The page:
En anglais on a l'expression « Hear(!)(,)Hear(!) » (1680, AHDotEL, Collins, Cambridge, Century, Merriam Learners, Dictionary.com) pour marquer l'approbation pendant un discours ou lorsqu'une personne porte un toast par exemple, différemment du contexte du tête-à-tête. Collins Online le rend par « bien dit ! ».

Qui dit mieux, et a-t-on des variantes (régionales, par exemple) ?

  • 1
    It’s probably more suitable (in French, at least) for the “tete-a-tete” context which you correctly mention is not the same (hence the comment), but in English, I’d probably be more inclined to say “Right on, brother/sister,” or maybe even “Bull’s eye” or “Bingo” (even in public) than “Hear!, Hear!“, from which you could get perhaps to “Dans le mille” in French.
    – Papa Poule
    Commented Oct 25, 2015 at 23:22

3 Answers 3


accord sur l'argumentaire:

  • Oui !
  • Tout à fait !
  • C'est ça !

accord et encouragement :

  • Ouaaaaais !
  • 1
    Attention à la façon de parler !! Ça pourrait facilement confondu avec de l'ironie/moquerie ! Ouais c'est ça ! (Cause toujours...)
    – jeromej
    Commented Oct 28, 2015 at 19:46

Je pense que l'on dirait plutôt bravo.


In French, for expressing short, not overly disruptive agreement with words and ideas uttered during a public discourse (which is your first example), for what it’s worth, I’d probably go more with Fabrice Neyret's good answer (Oui!; Tout à fait!; C'est ça!; & Ouaaaaais!); but that’s not to say that Ikl's good answer (Bravo) wouldn’t be more appropriate for expressing over-all agreement with a just concluded speech, including a toast (which is how your second example could be interpreted).

What little I have to add beyond the two good answers already given (+1 to them both) is possibly more suitable, especially in French, for a “tête-à-tête” context than for a public one, which you correctly mention are not the same, but in English, I (being the hip dude that I mistakenly fashion myself to be) would probably be more inclined to say “Right on! or “Amen!” (with “Brother/Sister!” perhaps added in the right setting), even in a public setting than “Hear!, Hear!” (which I, perhaps just as mistakenly, find to be something that’s a tad old-fashioned [Old World?] and/or something that might be followed by a couple of “pips” and even a [Honey Nut] “Cheerio”!).

All gratuitous self-aggrandizing and fuddy-duddy-bashing aside, from these two hip alternatives to “Hear!, Hear!” in English perhaps you could arrive at:

“[En plein] Dans le mille

in French to capture “Right-on!”/“Amen!” (cf: “bang-on/spot-on” from WordReference[dot]com);

and in the right setting you could even throw in:

“[dans le mille,] Émile

to hold the spot of “Brother/Sister” until something better comes along.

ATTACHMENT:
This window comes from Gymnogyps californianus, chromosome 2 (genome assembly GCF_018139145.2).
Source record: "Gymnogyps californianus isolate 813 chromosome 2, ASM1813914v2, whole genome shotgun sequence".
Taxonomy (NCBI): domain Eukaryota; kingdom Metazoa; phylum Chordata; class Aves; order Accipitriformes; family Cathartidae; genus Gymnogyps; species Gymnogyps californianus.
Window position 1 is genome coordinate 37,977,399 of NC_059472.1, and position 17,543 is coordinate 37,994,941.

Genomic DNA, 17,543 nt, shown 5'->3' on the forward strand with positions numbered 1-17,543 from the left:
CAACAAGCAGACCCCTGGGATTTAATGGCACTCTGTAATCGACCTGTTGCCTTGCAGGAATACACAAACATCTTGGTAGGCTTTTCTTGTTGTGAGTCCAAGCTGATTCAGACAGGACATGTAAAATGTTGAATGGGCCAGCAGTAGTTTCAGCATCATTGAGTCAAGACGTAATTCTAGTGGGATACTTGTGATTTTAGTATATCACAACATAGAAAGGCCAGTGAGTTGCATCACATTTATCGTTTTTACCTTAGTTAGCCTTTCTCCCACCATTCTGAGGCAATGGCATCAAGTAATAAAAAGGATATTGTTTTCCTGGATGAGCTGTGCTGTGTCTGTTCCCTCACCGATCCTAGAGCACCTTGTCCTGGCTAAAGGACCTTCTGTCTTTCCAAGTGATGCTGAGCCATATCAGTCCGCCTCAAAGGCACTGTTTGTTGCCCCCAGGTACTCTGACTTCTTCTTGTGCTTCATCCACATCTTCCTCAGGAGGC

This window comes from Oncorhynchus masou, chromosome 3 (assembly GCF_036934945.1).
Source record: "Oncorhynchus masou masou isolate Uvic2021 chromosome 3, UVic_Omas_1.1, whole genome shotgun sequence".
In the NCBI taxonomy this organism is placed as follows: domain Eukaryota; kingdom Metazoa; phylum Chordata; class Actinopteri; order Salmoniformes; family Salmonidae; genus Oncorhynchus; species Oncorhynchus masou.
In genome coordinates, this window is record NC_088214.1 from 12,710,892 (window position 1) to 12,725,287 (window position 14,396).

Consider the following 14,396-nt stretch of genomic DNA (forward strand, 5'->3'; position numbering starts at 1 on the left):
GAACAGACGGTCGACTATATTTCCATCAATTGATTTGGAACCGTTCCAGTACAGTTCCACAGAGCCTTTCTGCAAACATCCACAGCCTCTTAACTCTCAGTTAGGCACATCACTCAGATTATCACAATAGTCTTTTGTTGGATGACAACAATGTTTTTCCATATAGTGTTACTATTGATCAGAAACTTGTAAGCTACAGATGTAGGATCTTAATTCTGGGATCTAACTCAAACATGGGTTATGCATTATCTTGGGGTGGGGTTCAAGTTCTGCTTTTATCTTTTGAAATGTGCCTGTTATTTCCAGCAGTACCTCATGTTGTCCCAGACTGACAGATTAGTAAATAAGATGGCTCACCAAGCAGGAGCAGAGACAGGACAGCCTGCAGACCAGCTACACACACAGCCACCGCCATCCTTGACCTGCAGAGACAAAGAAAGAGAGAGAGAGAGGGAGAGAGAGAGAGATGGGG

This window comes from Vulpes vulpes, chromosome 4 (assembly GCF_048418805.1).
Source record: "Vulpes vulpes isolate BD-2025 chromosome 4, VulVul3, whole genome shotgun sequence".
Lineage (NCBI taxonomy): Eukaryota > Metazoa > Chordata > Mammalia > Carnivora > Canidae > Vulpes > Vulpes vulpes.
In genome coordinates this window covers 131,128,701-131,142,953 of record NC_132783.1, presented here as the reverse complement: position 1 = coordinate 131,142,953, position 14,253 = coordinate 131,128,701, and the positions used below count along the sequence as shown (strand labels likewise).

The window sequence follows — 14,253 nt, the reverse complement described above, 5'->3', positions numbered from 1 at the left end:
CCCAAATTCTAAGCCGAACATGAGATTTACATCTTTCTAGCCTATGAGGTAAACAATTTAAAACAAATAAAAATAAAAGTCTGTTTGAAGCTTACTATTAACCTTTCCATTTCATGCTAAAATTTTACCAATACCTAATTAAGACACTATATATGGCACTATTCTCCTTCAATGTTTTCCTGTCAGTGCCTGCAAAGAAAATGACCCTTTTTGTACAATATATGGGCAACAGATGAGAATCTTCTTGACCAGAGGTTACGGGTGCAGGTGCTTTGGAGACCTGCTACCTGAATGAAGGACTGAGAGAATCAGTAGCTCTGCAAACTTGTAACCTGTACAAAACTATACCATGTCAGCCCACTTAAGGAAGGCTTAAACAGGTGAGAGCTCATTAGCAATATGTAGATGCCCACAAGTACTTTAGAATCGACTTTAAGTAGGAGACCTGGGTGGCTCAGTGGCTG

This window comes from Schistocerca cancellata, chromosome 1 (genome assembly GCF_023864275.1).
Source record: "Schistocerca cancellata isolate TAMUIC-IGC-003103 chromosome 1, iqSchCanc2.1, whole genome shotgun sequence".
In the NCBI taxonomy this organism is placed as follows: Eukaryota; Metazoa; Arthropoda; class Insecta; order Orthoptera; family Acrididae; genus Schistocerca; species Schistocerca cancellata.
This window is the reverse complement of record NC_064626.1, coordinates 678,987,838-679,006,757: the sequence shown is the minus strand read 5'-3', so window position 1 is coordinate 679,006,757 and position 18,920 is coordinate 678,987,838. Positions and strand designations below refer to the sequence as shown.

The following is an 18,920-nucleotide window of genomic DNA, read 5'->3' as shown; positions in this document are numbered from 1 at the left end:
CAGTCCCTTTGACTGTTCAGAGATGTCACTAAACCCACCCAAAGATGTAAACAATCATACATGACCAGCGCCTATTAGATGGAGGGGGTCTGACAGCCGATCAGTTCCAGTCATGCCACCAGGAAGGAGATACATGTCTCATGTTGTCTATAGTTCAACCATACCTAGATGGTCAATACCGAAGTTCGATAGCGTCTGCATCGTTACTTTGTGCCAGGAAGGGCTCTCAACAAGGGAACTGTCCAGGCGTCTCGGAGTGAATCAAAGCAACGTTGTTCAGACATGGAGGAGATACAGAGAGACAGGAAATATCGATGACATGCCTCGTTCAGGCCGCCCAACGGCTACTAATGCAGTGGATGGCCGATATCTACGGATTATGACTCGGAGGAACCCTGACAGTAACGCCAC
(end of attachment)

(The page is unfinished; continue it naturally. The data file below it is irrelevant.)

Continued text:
(“(Familier) (Par plaisanterie) Renforcement plaisant de dans le mille.” from French Wiktionary)

(Note, I don't believe the speaker/toastmaster would have to be named "Emile" to use the last, rhyming suggestion, just as I believe that you could correctly and justifiably tell Papa Poule to "Relax, Max!")

  • Could you add in short what the answers you mention say? To avoid the "link-only" issue (with external content that can 404, plus lacking the all-relevant-info-in-one-place - mostly appreciated while browsing on phone but not only for that reason).
    – jeromej
    Commented Oct 28, 2015 at 19:50
  • @JeromeJ Sorry about that! Sure, I'll get right on that clarification. The two answers mentioned, "this good answer" and "this other good answer" (reminds me, now that you question it, of "this is my Brother Darryl, and this is my other Brother Darryl" from 'The Bob Newhart Show," so yeah it needs something!) are in fact just the two other answers posted so far to this question (Fabrice's and Ikl's). I've heard that some users prefer not seeing direct reference to their names/answers in other answers and I was clumsily just trying to avoid that.
    – Papa Poule
    Commented Oct 28, 2015 at 20:43
  • Didn't know about that (weird...), thanks for the clarification!
    – jeromej
    Commented Oct 28, 2015 at 20:52
  • @JeromeJ My pleasure! Now it's done for posterity in my edited answer. And thank you for reminding me of the valid 404 concern, as well as for drawing my attention to the phone-browsing one.
    – Papa Poule
    Commented Oct 28, 2015 at 20:58
  • Thanks! I can hear dans le mille being used indeed! Maybe this is also useful to render touché back in French... although that's an altogether different question...
    – user3177
    Commented Oct 30, 2015 at 22:50

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